The most common type of chemical test performed by police in Arizona DUI cases is breath testing. Breath testing measures the amount of alcohol in a person’s breath and converts the figure to blood-alcohol content. Police prefer breath testing in many cases because it is faster and less expensive than blood or urine testing.
Practically speaking, absent physical coercion, breath testing cannot be performed without a driver’s consent. However, under Arizona’s implied consent statute, any motorist who “operates a motor vehicle in this state gives consent … to tests of the person’s blood, breath, urine or other bodily substance for the purpose of determining alcohol concentration or drug content” if they are arrested for suspicion of driving under the influence of drugs or alcohol. Thus, while a motorist can physically refuse to provide a sample, they do not have the legal right to do so. Of course, to rely on the implied consent statute, police must provide a defendant with their rights and the consequences of refusal.
What Happens When Police Don’t Follow the Law?
Generally speaking, when police obtain evidence obtained through improper, illegal, or unconstitutional means, that evidence must be suppressed. This concept is referred to as the exclusionary rule, and is a judicially-created doctrine to deter improper police conduct. Indeed, the United States Supreme Court has held that when a defendant’s blood was taken without a warrant or his consent, the blood-test results were inadmissible. The Court based its holding on the inherent privacy interest a person has in their blood and the intrusive means of obtaining a blood sample. However, in a subsequent case, the Court distinguished between taking a defendant’s blood and using a breath sample. This left an open question regarding the admissibility of breath-test evidence that was obtained in violation of the implied consent statute.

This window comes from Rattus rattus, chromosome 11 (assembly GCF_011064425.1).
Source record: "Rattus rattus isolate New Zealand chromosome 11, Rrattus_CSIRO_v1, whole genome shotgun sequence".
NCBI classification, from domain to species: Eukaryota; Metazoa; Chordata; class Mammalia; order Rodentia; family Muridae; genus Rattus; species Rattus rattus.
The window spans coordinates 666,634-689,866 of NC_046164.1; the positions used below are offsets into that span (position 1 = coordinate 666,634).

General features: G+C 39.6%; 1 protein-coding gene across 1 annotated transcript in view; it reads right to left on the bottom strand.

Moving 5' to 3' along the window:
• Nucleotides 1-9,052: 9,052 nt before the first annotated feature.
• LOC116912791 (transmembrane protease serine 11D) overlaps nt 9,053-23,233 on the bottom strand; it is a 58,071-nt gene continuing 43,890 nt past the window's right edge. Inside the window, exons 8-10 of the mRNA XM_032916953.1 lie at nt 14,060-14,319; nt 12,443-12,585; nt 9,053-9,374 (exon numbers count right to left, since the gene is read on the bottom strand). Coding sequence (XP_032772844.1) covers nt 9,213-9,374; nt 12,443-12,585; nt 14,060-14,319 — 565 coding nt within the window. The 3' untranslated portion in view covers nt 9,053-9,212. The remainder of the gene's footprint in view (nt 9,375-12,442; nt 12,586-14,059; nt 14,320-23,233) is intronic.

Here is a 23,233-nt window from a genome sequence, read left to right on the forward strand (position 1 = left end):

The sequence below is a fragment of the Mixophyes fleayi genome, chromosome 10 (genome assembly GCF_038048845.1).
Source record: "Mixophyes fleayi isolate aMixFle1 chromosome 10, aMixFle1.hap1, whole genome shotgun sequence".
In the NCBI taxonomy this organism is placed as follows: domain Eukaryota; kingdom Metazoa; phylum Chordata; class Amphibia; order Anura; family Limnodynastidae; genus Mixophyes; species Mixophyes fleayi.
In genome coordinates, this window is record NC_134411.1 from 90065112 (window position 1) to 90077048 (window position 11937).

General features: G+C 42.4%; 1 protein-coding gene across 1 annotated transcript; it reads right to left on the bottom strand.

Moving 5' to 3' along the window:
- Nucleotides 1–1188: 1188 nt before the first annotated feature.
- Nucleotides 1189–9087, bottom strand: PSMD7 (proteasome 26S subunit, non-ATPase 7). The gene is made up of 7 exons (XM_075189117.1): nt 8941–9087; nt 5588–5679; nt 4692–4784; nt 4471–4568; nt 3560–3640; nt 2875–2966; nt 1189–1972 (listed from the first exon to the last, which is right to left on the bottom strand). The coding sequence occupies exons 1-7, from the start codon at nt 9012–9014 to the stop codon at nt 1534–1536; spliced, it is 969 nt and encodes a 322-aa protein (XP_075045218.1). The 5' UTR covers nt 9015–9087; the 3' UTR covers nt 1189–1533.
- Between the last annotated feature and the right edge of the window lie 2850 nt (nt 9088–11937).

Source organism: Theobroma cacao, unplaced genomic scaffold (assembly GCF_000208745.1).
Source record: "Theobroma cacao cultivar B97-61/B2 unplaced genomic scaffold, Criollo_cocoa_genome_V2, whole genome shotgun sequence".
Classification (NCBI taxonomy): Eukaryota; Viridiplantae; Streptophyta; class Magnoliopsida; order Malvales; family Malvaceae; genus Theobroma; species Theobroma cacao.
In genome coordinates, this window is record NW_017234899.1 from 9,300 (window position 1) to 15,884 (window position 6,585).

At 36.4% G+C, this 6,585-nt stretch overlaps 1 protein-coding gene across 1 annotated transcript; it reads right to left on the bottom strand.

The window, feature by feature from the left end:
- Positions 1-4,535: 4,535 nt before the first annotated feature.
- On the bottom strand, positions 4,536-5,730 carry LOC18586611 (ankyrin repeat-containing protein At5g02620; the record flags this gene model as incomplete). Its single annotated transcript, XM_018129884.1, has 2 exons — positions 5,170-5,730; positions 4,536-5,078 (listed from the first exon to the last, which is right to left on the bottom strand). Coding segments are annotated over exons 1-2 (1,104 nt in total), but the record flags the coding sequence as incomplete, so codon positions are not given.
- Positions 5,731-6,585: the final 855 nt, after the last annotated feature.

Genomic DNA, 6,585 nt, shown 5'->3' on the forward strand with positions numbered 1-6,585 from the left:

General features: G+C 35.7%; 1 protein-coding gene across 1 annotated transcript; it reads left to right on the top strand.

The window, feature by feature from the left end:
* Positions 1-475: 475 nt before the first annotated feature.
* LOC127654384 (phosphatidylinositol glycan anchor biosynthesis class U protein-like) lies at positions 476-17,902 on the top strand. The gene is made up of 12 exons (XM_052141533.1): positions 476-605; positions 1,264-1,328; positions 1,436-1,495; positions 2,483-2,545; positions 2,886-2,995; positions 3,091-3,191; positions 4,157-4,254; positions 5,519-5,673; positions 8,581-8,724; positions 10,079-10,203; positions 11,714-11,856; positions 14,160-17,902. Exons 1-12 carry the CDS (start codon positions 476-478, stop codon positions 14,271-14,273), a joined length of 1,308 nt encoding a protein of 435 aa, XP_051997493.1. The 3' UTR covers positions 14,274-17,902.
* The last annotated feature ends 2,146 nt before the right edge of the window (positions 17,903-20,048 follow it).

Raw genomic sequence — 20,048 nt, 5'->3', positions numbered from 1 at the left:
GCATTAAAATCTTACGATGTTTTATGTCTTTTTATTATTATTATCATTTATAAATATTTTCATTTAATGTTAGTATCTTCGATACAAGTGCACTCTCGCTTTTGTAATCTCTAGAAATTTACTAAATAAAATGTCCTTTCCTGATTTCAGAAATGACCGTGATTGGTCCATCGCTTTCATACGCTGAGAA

In a 2018 case, an Arizona appellate court issued an opinion allowing the use of breath-test evidence that was obtained improperly. In that case, the court found that the warnings provided to the defendant were coercive, and that his blood was taken in violation of the implied consent statute. However, relying on the distinction between blood and breath evidence, the court concluded that the exclusionary rule does not apply to a violation of the implied consent statute.
The court explained that because the exclusionary rule in Arizona is judicially created, courts are able to craft exceptions. In this case, the court reasoned that the exclusionary rule was created to deter violations of a defendant’s constitutional rights and because there is a diminished privacy interest in a person’s breath, the Fourth Amendment is not implicated.
Thus, under the court’s ruling, even illegally obtained breath samples may be used. However, it is important to note that not all illegally obtained breath samples will be admissible. Samples that were taken in violation of a defendant’s constitutional rights will still be suppressible.
Have You Been Arrested for an Arizona DUI?
If you have recently been arrested for drunk driving in Arizona, you should contact the Law Office of James E. Novak as soon as possible. Attorney Novak is an experienced Arizona DUI defense attorney who routinely handles all types of DUI cases and is familiar with this evolving area of law. To learn more about how Attorney Novak can help you defend against the charges you are facing, call 480-413-1499 to schedule a free consultation today.
Other Articles of Interest from The Law Office of James Novak’s Phoenix DUI Blog:
How Can Someone Fight an Arizona DUI Charge?, Phoenix DUI Law Blog, January 24, 2019
Are Arizona DUI Checkpoints Legal?, Phoenix DUI Law Blog, February 12, 2019